The battle lines between the Consumer Electronics Association and the National Cable & Telecommunications Association (NCTA) are being drawn over AllVid. AllVid is the expected replacement for CableCard being discussed by the FCC and a group of seven companies from the electronics industry has now formed the “AllVid Tech Company Alliance.”
The AllVid Tech Company Alliance was formed to provide a unified voice for the consumer electronic companies to ensure the NCTA doesn’t try to cripple AllVid to the point they did with CableCard. The alliance has seven founding members including Google, Sony Electronics, TiVo, Best Buy, Mitsubishi Digital Electronics, Nagravision and SageTV. The alliance supports the “gateway” approach to providing TV & video service across the network.
Why is this important to Home Theater PC users? Well if you want to connect a Home Theater PC to time shift your TV content, your options are limited if your Cable or Satellite company encrypts their content like nearly all do in the U.S. today. In this case you’ll need either a CableCard tuner or a Hauppauge HD-PVR with your set top box. Unfortunately CableCard these days is a solution only for TiVo and Microsoft Windows 7 MediaCenter users. The NCTA is trying to argue that online streaming products like the GoogleTV and others that provide Netflix
One of the NCTA’s arguments is that products like Apple TV and Google TV along with Netflix & other streaming services on those devices mean AllVid isn’t needed for consumers. They would rather just let CableCard die out without a replacement and in the end consumers would have the “option” of a cable box or a streaming box.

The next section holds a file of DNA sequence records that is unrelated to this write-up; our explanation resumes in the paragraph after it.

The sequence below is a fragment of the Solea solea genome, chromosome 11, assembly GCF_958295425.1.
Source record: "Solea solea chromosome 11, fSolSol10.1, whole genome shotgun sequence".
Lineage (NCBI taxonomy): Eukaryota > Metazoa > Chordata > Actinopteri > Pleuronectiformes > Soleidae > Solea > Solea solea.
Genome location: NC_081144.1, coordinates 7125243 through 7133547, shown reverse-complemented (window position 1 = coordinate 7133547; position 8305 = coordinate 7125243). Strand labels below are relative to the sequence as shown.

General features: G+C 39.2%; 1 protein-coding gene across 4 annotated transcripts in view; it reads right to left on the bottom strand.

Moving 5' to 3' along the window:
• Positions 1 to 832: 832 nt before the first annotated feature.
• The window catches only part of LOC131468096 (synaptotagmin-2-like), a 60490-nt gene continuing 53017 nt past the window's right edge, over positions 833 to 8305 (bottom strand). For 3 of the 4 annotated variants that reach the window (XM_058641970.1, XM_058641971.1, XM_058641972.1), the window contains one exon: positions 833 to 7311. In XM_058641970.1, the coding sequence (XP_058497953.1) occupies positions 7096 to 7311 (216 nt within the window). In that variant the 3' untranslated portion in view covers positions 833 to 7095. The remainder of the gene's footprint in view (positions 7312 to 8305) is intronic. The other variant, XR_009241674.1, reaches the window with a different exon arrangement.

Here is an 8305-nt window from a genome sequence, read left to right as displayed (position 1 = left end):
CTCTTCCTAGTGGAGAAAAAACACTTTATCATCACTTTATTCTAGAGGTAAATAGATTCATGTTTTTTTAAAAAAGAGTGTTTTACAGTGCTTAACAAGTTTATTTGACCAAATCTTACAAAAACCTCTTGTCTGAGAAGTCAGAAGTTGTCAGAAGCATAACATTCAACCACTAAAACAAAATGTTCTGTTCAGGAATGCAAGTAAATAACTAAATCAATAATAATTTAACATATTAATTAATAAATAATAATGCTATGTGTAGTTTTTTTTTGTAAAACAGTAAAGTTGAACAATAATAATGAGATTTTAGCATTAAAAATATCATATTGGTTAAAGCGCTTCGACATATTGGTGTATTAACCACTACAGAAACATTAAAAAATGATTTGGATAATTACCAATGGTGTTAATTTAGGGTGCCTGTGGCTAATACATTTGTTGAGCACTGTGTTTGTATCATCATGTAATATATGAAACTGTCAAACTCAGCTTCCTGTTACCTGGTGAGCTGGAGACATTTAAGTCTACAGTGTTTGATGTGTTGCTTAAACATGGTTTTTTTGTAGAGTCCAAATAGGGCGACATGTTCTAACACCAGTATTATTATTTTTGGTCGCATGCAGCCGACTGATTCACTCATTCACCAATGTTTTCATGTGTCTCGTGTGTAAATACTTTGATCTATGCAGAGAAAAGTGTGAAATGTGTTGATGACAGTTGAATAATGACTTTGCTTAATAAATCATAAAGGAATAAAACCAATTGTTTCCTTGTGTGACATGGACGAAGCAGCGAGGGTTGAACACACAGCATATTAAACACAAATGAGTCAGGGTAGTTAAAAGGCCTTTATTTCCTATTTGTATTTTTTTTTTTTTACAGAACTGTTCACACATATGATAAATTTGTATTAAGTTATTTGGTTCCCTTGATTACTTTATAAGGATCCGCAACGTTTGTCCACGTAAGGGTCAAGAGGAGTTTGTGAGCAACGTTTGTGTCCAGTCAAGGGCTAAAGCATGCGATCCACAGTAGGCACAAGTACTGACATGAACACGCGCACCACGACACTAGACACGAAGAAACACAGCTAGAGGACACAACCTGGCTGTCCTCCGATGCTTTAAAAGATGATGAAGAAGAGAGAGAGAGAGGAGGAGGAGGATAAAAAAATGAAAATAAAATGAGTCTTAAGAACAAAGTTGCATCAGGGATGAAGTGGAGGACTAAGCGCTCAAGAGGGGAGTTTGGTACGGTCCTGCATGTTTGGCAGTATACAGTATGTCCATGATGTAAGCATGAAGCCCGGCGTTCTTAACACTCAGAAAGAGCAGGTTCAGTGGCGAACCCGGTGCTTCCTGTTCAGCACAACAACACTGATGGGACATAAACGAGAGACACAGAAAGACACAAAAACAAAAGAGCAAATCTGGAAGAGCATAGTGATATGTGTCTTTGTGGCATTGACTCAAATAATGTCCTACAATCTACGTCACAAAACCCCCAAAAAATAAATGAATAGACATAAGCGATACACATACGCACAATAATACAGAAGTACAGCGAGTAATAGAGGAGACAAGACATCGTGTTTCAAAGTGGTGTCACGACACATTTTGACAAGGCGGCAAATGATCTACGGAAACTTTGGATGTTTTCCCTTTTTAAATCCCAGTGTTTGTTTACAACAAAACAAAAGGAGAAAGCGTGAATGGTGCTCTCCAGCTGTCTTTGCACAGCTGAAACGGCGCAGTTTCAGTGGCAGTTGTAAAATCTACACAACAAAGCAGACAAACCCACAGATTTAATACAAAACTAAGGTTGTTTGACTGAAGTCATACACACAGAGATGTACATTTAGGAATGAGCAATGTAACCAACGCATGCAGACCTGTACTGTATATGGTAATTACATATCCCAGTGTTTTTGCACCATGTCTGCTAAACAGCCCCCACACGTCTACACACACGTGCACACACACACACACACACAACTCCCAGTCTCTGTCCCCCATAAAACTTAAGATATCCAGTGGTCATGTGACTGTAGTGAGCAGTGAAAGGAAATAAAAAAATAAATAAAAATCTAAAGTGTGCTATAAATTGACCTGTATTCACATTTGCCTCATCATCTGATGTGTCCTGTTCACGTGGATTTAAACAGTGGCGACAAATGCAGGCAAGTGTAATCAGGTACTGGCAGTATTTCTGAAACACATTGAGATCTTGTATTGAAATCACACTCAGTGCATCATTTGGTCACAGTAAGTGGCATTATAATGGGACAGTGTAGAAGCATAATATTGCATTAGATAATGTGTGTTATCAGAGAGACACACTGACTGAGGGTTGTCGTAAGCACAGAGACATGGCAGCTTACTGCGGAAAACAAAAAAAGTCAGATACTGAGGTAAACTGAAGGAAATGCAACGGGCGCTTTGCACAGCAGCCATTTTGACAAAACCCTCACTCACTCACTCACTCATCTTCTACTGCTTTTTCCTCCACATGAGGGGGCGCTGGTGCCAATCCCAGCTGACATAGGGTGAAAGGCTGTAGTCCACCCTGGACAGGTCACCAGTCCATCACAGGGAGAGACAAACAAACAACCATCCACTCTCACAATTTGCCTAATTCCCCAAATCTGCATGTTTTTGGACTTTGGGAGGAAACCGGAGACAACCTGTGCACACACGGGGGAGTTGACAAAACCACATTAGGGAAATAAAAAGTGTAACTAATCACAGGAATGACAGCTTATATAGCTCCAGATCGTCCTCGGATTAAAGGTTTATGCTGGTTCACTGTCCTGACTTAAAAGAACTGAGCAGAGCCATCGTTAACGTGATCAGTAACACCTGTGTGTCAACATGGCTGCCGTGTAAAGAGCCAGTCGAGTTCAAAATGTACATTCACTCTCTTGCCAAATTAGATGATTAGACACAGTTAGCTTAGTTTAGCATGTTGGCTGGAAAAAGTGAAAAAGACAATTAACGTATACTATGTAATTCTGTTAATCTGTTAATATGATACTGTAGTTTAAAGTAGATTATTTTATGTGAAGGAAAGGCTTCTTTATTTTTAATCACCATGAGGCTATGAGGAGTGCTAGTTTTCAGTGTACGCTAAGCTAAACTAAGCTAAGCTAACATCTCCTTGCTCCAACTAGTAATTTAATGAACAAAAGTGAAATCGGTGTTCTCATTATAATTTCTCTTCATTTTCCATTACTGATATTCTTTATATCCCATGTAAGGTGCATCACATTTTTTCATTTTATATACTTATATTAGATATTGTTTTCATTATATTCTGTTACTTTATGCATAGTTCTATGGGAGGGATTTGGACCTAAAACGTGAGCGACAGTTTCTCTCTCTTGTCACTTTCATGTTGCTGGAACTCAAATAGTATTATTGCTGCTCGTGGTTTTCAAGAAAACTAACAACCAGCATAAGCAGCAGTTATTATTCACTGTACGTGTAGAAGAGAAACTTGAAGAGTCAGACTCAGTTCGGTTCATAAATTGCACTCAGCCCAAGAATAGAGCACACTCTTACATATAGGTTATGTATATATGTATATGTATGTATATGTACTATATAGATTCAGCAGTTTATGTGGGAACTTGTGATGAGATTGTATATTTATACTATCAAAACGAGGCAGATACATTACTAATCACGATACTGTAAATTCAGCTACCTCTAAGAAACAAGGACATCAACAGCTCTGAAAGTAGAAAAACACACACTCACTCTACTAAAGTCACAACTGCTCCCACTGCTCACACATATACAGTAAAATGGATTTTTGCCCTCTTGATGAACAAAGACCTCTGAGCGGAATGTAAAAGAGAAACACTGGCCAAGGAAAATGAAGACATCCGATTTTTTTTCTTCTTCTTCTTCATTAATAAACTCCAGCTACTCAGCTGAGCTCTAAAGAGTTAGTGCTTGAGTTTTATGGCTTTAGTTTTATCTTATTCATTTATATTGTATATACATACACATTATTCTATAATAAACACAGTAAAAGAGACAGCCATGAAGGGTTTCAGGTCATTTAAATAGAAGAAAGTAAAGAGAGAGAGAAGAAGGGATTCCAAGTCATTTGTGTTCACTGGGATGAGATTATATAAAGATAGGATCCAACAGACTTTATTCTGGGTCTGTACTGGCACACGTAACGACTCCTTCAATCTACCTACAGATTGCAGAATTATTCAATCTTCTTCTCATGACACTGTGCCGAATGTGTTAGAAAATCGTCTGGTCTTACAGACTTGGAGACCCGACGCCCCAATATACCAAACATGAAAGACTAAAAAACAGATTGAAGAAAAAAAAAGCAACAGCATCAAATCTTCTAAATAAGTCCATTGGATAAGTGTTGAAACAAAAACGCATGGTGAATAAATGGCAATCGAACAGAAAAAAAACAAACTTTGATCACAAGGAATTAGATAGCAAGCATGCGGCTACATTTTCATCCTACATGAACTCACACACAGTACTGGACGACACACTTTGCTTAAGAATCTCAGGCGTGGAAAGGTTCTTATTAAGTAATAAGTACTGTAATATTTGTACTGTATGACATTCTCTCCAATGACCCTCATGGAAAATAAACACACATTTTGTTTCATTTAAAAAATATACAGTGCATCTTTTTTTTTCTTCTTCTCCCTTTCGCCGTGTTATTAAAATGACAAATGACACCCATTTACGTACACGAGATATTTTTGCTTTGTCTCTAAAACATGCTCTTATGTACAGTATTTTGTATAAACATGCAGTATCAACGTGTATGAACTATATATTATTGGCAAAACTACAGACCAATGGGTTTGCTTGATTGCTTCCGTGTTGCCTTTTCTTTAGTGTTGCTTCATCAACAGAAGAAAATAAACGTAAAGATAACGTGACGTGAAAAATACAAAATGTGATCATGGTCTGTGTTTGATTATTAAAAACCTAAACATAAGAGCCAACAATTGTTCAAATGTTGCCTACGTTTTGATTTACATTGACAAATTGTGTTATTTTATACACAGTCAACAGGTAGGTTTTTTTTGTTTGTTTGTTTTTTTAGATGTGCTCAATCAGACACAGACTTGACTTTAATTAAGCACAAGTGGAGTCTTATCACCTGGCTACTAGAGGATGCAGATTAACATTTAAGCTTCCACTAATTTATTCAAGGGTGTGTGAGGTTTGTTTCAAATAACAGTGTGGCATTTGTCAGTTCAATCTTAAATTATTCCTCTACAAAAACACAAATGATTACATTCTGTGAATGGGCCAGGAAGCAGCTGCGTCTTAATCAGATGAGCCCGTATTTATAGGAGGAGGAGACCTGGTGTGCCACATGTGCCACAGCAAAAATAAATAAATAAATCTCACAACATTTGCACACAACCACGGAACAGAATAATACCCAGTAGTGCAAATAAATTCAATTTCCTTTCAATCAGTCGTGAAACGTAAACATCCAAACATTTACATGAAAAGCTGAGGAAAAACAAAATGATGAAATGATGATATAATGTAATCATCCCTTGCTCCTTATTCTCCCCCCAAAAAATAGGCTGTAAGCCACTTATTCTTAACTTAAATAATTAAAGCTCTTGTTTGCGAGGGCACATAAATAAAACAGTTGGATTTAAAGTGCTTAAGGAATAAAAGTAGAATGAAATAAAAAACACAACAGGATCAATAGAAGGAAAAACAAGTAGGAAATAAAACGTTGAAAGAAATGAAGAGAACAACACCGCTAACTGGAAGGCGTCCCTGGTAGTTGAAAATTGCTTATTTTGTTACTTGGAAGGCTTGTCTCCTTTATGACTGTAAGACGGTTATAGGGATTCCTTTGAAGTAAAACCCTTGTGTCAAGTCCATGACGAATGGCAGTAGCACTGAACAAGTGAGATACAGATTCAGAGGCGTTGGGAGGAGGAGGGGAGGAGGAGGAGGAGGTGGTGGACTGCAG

There is no guarantee AllVid will make it through the red tape and lobbying mess of the FCC, but quite a bit of progress has been made already. And make no mistake about it – the stakes are huge for any consumer electronics company that wants to provide their own SageTV HTPC, TiVo, GoogleTV etc for the future. The Cable industry wants to control how the content can be viewed and protected – and they want to be sure it’s on their own devices. The CE industry wants to provide you, the consumer options – and of course make money providing those options to you.
It’s notable that the founding members include heavy-weight companies like Google and Sony but also a small company like SageTV is included. What surprises me the most are two companies in particular missing from the mix: Microsoft and Apple. If either of them plan to work outside of the NCTA’s grip, one would think they would have already begun voicing their opinions with the FCC by now.
I listened in during the last public FCC meeting on this topic and I’ll be watching the FCC to see what happens next.